In the examination race at the end of the year, senior management are bewildered and confused. Mr Tortoise’s group performed much better, despite Mr Hare’s ‘outstanding’ performance management lesson observation. Keen to learn from this experience, they set themselves a challenge: it is time to deconstruct, learn and share the practice of Mr Tortoise…

Learning Over Time

This is clearly an exaggerated stereotype, but it is an all too familiar distinction in modern day education. We should not, of course, completely reject the importance of an ‘outstanding’ individual lesson experience or, indeed, the power of some of Mr Hare’s work in the classroom. Individual lessons of dynamism have much to offer. They remind students of the exciting potential of our subjects and learning in general, and can spark initial interest in a topic, which can result in immediate learning gains.

There is, however, a much more important conversation that needs to take priority: how to teach effectively over time. Teaching, and indeed learning, is not a series of isolated lesson-by-lesson experiences; it requires careful thinking and design.

In my first few years of teaching, I completely embraced Mr Hare’s philosophy. I spent a disproportionate amount of time scrupulously studying how to achieve the holy grail of being awarded an Ofsted ‘outstanding’ lesson. For those precious observed moments, I would spend hours planning lessons of Oscar award winner potential, coupled with resources that were painstakingly constructed and differentiated for every child. My excellent mentor would (sometimes) say some lovely things, then pose the question: so what is the next step?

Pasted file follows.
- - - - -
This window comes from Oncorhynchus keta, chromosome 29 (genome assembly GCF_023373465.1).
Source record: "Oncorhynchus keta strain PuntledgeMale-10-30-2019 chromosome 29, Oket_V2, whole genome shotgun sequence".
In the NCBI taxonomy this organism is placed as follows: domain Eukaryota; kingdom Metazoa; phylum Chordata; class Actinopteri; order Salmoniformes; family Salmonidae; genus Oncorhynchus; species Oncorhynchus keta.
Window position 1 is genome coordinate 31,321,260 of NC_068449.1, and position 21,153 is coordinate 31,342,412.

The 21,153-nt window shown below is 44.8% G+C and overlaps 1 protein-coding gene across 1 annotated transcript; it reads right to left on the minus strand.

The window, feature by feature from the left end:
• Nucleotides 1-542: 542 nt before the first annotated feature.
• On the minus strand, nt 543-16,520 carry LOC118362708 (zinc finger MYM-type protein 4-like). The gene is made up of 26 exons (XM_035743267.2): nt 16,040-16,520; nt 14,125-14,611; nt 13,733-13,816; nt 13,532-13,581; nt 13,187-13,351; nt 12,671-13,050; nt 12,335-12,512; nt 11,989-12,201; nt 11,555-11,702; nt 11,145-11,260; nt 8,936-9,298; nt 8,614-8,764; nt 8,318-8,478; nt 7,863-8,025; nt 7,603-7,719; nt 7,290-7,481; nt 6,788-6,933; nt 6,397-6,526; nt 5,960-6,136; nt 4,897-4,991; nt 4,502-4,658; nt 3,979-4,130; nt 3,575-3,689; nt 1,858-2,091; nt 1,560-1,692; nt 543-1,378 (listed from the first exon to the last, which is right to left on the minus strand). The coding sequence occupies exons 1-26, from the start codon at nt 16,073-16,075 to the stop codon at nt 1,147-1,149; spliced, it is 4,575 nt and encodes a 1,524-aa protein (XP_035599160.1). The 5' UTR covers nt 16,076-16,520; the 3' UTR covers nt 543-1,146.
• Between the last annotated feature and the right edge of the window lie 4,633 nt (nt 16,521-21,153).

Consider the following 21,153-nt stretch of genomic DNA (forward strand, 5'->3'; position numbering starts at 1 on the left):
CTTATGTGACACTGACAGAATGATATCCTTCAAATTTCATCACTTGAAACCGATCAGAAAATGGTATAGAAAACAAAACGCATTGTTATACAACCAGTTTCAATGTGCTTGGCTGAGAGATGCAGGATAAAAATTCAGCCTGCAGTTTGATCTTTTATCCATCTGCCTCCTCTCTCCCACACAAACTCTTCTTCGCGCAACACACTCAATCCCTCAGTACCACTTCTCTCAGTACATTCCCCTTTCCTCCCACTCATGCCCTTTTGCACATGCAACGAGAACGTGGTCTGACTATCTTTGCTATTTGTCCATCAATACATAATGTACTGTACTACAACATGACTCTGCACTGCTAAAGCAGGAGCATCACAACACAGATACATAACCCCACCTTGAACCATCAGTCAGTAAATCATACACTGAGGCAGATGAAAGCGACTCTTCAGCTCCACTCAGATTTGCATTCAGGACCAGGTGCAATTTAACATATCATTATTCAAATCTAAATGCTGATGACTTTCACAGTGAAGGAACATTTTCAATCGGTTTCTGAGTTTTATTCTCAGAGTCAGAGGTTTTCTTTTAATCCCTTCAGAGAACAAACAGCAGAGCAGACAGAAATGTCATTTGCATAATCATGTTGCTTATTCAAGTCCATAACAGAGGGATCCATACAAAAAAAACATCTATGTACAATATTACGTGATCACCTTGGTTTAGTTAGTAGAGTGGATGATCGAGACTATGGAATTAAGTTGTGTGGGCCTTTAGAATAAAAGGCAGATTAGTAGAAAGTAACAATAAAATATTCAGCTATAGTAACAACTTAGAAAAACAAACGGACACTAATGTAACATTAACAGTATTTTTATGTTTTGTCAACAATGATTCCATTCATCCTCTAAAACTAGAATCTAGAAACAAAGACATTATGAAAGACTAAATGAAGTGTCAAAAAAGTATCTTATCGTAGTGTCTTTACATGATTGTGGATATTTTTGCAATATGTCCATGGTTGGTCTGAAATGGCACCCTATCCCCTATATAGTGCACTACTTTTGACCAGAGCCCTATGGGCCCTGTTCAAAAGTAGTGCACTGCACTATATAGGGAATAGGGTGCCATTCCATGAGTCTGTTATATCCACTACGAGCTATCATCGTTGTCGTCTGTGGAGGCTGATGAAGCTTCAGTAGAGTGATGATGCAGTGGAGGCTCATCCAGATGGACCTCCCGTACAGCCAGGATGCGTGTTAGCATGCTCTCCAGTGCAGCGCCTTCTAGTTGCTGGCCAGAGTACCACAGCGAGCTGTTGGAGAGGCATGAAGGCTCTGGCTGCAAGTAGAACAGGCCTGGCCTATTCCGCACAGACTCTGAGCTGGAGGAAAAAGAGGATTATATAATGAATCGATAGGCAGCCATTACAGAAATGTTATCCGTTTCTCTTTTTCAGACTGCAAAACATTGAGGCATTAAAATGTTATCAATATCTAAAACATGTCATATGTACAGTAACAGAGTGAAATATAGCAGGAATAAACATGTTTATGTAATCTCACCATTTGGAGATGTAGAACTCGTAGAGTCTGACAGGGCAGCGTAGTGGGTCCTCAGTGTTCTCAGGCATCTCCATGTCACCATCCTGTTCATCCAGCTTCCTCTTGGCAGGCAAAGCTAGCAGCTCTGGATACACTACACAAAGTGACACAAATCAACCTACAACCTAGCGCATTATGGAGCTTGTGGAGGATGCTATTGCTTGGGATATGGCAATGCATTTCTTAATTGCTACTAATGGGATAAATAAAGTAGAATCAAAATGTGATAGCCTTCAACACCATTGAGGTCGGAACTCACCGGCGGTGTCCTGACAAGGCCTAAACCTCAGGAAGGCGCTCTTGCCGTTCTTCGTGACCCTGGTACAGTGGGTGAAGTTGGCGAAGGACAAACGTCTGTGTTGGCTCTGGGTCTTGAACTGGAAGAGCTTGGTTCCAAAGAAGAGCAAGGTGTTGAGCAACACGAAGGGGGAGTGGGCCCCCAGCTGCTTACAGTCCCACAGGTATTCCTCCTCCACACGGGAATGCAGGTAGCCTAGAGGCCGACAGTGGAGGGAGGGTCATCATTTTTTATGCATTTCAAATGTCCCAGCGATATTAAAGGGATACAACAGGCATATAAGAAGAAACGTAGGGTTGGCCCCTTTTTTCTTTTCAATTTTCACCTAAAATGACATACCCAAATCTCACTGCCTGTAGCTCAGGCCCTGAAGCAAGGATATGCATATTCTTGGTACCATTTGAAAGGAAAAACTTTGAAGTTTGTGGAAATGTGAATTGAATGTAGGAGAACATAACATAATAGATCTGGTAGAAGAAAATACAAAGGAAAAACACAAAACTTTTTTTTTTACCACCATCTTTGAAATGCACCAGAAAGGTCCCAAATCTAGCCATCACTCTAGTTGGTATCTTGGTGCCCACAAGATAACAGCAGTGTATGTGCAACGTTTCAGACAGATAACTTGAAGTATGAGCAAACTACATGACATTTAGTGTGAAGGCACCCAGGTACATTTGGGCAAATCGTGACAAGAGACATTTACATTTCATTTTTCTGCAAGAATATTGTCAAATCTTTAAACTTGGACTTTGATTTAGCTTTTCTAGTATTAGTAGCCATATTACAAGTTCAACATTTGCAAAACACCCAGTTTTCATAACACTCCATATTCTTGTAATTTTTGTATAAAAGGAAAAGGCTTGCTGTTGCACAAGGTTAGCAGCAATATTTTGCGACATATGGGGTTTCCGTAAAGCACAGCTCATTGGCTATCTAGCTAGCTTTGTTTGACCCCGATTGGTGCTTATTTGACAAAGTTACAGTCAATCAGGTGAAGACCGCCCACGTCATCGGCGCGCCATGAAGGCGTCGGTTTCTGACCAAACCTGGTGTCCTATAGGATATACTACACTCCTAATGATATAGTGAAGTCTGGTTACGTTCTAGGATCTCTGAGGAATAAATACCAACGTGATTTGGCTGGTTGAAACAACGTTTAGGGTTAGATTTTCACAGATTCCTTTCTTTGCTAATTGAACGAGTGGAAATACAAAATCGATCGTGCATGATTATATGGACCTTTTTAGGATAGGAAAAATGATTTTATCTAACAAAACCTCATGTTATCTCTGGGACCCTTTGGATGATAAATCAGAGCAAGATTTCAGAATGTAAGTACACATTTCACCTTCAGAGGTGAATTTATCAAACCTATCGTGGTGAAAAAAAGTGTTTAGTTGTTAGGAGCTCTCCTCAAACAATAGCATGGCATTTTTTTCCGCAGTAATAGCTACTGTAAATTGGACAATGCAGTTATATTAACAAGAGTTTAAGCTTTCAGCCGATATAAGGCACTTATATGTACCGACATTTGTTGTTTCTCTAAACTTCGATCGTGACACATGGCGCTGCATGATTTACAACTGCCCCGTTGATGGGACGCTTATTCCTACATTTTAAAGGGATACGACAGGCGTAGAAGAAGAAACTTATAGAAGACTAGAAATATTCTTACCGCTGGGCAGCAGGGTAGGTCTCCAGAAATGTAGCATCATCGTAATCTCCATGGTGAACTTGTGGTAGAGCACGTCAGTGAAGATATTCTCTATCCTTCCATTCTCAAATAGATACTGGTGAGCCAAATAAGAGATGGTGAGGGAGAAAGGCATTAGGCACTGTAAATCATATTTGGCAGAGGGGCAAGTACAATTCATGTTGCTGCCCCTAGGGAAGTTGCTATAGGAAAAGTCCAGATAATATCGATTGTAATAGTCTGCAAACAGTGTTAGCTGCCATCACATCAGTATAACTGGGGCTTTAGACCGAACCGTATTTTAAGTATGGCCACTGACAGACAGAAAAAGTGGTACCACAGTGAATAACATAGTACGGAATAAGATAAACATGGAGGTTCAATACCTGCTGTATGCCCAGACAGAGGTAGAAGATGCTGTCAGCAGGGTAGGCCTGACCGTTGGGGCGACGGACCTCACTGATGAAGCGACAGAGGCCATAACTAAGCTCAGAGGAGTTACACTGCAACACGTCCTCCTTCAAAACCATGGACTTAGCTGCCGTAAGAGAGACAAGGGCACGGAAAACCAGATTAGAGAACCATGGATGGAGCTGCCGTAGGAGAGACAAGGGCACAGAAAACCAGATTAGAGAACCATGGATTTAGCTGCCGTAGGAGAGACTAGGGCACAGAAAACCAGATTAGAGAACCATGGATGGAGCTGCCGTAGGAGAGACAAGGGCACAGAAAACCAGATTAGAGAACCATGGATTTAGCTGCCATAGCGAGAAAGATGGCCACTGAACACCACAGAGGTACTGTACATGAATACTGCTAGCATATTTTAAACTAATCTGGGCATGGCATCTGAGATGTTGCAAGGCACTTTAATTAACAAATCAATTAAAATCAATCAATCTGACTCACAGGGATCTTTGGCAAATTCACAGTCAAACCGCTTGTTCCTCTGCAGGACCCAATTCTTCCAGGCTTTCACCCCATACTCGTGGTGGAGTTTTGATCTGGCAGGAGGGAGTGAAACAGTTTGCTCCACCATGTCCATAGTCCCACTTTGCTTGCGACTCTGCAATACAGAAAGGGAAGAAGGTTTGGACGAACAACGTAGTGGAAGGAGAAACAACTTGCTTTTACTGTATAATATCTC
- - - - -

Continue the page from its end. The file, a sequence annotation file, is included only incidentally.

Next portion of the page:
Cue awkward pause. Next step?

I had absolutely no idea how to plan for learning over time; how to look at sustaining learning; how to build on skills incrementally. Nobody had talked about that during my training. Instead they threw around ‘engagement’, ‘collaboration’, and ‘learning styles’ like confetti. I certainly don’t recall hearing the word ‘memory’ at any point. In those early days, I would eagerly rush to see the magic pay off in students’ assessments and then slump dejectedly into a corner: why wasn’t any of the learning sticking?

I was a walking metaphor for what was wrong with the lesson-by-lesson approach. It left me utterly exhausted at the end of the working week, having lived on my nerves, without any clear sense of direction. The process of moving away from this – to reflect more on incremental learning over time – requires careful consideration of the best ways that students can learn. It is an investment that will pay off, as it provides us, in the words of Henry Ford (1928), with ‘the calmness that the long view of life gives us’.

Thanks for reading, the book can be pre-ordered here. 


Jamie Thom

English teacher, host of @TES English teaching podcast. Author of 'Slow Teaching.' MEd in Practitioner Enquiry, doctorate student #StrathEdD. Runner.